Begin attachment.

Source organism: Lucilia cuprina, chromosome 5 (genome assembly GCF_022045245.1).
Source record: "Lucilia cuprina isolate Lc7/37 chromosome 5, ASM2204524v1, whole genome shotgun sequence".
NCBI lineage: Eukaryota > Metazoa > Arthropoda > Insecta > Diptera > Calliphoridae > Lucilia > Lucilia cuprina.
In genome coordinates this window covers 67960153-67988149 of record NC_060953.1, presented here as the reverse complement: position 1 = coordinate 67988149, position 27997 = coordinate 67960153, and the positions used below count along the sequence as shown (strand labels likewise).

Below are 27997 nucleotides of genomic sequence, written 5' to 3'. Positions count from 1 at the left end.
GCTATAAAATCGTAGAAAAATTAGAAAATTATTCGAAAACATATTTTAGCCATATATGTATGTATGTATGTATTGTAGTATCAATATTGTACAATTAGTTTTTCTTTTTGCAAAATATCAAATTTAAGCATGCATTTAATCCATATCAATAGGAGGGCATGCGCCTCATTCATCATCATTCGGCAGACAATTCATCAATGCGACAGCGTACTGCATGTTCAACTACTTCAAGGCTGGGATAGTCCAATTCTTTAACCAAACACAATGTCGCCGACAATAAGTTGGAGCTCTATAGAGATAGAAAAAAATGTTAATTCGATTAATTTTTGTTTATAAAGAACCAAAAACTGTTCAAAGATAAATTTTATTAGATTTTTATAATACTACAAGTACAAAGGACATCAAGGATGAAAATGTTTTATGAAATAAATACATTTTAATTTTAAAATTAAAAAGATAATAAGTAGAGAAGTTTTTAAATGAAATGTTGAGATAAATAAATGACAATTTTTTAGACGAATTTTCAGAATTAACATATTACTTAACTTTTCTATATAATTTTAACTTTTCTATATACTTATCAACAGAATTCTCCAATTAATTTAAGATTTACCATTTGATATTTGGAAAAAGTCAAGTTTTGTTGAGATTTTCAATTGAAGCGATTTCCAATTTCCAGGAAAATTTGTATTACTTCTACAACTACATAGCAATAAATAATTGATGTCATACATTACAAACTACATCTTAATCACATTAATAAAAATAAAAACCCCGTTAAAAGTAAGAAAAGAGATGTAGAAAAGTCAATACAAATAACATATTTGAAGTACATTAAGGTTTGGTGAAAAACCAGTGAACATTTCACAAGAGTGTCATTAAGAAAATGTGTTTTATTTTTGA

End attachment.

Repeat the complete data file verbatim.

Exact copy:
Source organism: Lucilia cuprina, chromosome 5 (genome assembly GCF_022045245.1).
Source record: "Lucilia cuprina isolate Lc7/37 chromosome 5, ASM2204524v1, whole genome shotgun sequence".
NCBI lineage: Eukaryota > Metazoa > Arthropoda > Insecta > Diptera > Calliphoridae > Lucilia > Lucilia cuprina.
In genome coordinates this window covers 67960153-67988149 of record NC_060953.1, presented here as the reverse complement: position 1 = coordinate 67988149, position 27997 = coordinate 67960153, and the positions used below count along the sequence as shown (strand labels likewise).

Below are 27997 nucleotides of genomic sequence, written 5' to 3'. Positions count from 1 at the left end.
GCTATAAAATCGTAGAAAAATTAGAAAATTATTCGAAAACATATTTTAGCCATATATGTATGTATGTATGTATTGTAGTATCAATATTGTACAATTAGTTTTTCTTTTTGCAAAATATCAAATTTAAGCATGCATTTAATCCATATCAATAGGAGGGCATGCGCCTCATTCATCATCATTCGGCAGACAATTCATCAATGCGACAGCGTACTGCATGTTCAACTACTTCAAGGCTGGGATAGTCCAATTCTTTAACCAAACACAATGTCGCCGACAATAAGTTGGAGCTCTATAGAGATAGAAAAAAATGTTAATTCGATTAATTTTTGTTTATAAAGAACCAAAAACTGTTCAAAGATAAATTTTATTAGATTTTTATAATACTACAAGTACAAAGGACATCAAGGATGAAAATGTTTTATGAAATAAATACATTTTAATTTTAAAATTAAAAAGATAATAAGTAGAGAAGTTTTTAAATGAAATGTTGAGATAAATAAATGACAATTTTTTAGACGAATTTTCAGAATTAACATATTACTTAACTTTTCTATATAATTTTAACTTTTCTATATACTTATCAACAGAATTCTCCAATTAATTTAAGATTTACCATTTGATATTTGGAAAAAGTCAAGTTTTGTTGAGATTTTCAATTGAAGCGATTTCCAATTTCCAGGAAAATTTGTATTACTTCTACAACTACATAGCAATAAATAATTGATGTCATACATTACAAACTACATCTTAATCACATTAATAAAAATAAAAACCCCGTTAAAAGTAAGAAAAGAGATGTAGAAAAGTCAATACAAATAACATATTTGAAGTACATTAAGGTTTGGTGAAAAACCAGTGAACATTTCACAAGAGTGTCATTAAGAAAATGTGTTTTATTTTTGA